Paul Ryan: Conservatism Is Doomed if We Trust Donald Trump Populist Appeal

<> on April 27, 2016 in Washington, DC.
Jewel Samad/AFP, Win McNamee/Getty Images

Former House Speaker Paul Ryan plans to condemn the populist appeal of former President Donald Trump during a Thursday evening speech at the Reagan library.

“If the conservative cause depends on the populist appeal of one personality, or on second-rate imitations, then we’re not going anywhere,” Ryan plans to say according to speech excerpts released to Punchbowl News.

To win back the majority in Congress, Ryan will predict, Republicans need to focus on “conservative principles” and be agreeable.

“We win majorities by directing our loyalty and respect to voters, and by staying faithful to the conservative principles that unite us,” he plans to say. “This was true even when the person leading our movement was as impressive, polished, and agreeable as they come.”

While he was House Speaker, Paul Ryan announced his decision not to run for re-election in April 2018 before Republicans lost their majority and Nancy Pelosi seized power.
In February 2021, Ryan joined Solamere Capital, a private equity firm founded by Utah Sen. Mitt Romney’s son Tagg. In August 2020, Ryan also joined Executive Network Partnering Corp., a blank-check acquisition company. He also serves on the board of Fox Corps. — the parent company of Fox News.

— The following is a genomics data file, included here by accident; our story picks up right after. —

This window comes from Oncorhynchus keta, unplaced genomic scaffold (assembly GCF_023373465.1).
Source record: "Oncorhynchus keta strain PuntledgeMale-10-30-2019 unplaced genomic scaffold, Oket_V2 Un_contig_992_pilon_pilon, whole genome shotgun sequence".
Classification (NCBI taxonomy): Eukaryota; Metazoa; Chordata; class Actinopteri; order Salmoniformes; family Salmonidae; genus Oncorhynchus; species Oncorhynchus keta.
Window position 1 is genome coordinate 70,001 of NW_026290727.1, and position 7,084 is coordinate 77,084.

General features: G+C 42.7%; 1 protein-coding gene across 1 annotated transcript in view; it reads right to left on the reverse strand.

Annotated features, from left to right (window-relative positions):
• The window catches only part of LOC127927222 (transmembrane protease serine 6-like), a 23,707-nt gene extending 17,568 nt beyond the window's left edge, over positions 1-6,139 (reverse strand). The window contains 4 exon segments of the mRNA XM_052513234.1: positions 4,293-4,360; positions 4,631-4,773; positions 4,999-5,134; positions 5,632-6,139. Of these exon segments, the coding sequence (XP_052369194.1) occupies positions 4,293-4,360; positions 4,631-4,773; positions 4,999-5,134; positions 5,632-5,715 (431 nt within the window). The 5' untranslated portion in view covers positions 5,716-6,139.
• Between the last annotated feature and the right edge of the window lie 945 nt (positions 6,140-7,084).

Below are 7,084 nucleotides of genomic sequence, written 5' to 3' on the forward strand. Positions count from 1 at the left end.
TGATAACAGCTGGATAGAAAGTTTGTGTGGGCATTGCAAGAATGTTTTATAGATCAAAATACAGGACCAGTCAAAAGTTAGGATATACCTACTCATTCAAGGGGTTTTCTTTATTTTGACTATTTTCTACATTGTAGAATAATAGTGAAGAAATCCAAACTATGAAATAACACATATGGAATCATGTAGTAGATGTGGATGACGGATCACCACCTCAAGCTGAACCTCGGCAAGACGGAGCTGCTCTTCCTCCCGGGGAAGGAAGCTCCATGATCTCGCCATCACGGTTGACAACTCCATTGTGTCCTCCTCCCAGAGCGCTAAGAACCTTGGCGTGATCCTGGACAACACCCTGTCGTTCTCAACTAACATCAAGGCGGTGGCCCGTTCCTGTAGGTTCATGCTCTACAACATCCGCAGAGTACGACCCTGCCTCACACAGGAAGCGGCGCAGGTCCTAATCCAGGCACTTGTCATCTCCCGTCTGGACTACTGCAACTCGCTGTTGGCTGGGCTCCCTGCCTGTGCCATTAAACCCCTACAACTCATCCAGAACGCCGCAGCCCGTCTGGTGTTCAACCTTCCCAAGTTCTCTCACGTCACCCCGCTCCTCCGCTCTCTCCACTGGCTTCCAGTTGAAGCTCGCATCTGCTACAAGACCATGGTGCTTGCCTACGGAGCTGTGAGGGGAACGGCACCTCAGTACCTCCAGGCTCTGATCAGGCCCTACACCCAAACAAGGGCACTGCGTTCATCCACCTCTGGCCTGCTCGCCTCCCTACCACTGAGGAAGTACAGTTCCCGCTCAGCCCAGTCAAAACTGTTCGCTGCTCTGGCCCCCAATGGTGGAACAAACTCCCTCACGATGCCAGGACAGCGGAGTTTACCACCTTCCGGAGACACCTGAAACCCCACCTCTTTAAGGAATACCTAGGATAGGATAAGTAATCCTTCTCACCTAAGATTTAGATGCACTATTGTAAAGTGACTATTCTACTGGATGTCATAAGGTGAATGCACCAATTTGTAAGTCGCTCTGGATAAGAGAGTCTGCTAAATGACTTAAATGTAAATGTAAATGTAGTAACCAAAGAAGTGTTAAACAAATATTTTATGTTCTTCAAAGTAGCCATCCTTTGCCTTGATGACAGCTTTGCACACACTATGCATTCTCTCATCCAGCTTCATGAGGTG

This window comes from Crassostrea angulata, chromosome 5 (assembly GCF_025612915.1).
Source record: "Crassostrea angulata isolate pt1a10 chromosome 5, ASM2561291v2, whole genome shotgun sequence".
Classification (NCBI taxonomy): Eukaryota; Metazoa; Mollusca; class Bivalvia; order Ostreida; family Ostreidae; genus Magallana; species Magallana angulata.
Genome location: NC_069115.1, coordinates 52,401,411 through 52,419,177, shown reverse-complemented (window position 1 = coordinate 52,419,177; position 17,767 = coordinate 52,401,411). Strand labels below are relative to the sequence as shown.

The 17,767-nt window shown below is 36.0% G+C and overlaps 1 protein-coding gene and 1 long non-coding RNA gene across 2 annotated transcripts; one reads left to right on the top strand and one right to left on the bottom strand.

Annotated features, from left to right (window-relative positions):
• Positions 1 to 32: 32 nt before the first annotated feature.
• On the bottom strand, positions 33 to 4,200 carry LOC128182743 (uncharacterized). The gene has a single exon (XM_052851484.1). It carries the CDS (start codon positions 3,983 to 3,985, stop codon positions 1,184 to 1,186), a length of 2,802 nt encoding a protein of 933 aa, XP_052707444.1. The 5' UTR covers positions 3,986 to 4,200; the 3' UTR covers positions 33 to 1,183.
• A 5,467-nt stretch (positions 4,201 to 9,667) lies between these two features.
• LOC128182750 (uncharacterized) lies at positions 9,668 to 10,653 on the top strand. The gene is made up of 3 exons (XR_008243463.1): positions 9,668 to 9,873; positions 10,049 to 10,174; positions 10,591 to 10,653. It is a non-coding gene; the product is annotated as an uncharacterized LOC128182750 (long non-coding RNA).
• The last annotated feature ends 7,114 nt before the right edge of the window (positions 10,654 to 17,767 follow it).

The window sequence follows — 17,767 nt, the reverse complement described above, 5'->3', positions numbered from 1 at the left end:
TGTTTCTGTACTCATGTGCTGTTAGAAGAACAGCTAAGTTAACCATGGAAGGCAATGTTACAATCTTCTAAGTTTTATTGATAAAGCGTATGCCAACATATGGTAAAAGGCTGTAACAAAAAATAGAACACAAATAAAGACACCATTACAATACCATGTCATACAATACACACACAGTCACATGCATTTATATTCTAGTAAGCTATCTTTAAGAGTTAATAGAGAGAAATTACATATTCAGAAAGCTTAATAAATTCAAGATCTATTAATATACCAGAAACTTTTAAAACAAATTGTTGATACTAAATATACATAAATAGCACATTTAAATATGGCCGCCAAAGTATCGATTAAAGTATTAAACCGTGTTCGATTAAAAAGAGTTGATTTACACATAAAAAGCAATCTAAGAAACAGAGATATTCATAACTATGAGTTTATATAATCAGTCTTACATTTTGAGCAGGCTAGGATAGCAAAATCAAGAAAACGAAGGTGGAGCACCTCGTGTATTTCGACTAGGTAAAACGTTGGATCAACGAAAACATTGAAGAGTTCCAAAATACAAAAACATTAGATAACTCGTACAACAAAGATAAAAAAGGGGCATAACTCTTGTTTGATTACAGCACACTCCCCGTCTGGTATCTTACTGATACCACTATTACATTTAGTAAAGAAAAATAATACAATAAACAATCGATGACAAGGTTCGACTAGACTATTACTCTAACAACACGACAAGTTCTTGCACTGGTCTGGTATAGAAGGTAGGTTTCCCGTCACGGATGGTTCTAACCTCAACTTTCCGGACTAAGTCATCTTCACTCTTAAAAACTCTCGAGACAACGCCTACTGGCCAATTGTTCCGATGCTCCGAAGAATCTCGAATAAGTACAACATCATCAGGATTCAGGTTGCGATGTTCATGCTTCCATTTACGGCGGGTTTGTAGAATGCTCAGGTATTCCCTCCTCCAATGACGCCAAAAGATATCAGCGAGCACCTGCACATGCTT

President Joe Biden, Ryan will argue, won in 2020 by projecting himself as a “nice guy” who would move the country to the center but instead pursued a more leftist agenda than voters thought he would.

“These policies might have the full approval of his progressive supporters, but they break faith with the middle-of-the-road folks who made the difference for him on Election Day,” he will say.

Ryan will also ask conservatives to resist fighting every cultural battle picked by the left, suggesting that ordinary Americans are growing tired of the culture clash.

“We conservatives have to be careful not to get caught up in every little cultural battle,” Ryan will say. “Sometimes these skirmishes are just creations of outrage peddlers, detached from reality and not worth anybody’s time.”

Ryan will argue that Republicans are getting too distracted by minor grievances.

“Culture matters, yes, but our party must be defined by more than a tussle over the latest grievance or perceived slight,” he plans to say.

Ryan appears clearly concerned about the 74,222,958 voters that Trump rallied to his side in 2020 with his fighting style and populist brand of politics. Running with Mitt Romney on the 2012 Republican presidential ticket, Paul Ryan earned only 60,933,504 votes.
To win again, Ryan will argue, conservatives need to return to a more mild form of politics and offer principled conservative solutions.

“We must not let them take priority over solutions ­– grounded in principle – to improve people’s lives,” he will say.




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